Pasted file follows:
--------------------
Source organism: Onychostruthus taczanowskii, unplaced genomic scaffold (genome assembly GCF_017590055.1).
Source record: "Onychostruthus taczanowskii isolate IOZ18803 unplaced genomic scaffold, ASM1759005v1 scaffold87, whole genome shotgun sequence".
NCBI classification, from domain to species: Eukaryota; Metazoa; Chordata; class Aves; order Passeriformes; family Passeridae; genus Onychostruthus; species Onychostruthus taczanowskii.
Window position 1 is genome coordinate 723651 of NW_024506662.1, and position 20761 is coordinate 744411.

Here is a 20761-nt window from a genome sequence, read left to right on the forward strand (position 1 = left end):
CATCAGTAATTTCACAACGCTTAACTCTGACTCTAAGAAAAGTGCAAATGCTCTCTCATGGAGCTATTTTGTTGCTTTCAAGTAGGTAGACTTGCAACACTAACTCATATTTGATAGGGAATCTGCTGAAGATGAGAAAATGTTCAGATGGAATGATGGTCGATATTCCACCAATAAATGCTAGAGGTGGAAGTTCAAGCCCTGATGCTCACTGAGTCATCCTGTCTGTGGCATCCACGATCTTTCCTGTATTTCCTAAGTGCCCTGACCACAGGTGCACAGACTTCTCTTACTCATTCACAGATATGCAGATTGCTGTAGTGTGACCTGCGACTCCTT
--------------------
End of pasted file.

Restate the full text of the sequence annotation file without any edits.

Source organism: Onychostruthus taczanowskii, unplaced genomic scaffold (genome assembly GCF_017590055.1).
Source record: "Onychostruthus taczanowskii isolate IOZ18803 unplaced genomic scaffold, ASM1759005v1 scaffold87, whole genome shotgun sequence".
NCBI classification, from domain to species: Eukaryota; Metazoa; Chordata; class Aves; order Passeriformes; family Passeridae; genus Onychostruthus; species Onychostruthus taczanowskii.
Window position 1 is genome coordinate 723651 of NW_024506662.1, and position 20761 is coordinate 744411.

Here is a 20761-nt window from a genome sequence, read left to right on the forward strand (position 1 = left end):
CATCAGTAATTTCACAACGCTTAACTCTGACTCTAAGAAAAGTGCAAATGCTCTCTCATGGAGCTATTTTGTTGCTTTCAAGTAGGTAGACTTGCAACACTAACTCATATTTGATAGGGAATCTGCTGAAGATGAGAAAATGTTCAGATGGAATGATGGTCGATATTCCACCAATAAATGCTAGAGGTGGAAGTTCAAGCCCTGATGCTCACTGAGTCATCCTGTCTGTGGCATCCACGATCTTTCCTGTATTTCCTAAGTGCCCTGACCACAGGTGCACAGACTTCTCTTACTCATTCACAGATATGCAGATTGCTGTAGTGTGACCTGCGACTCCTT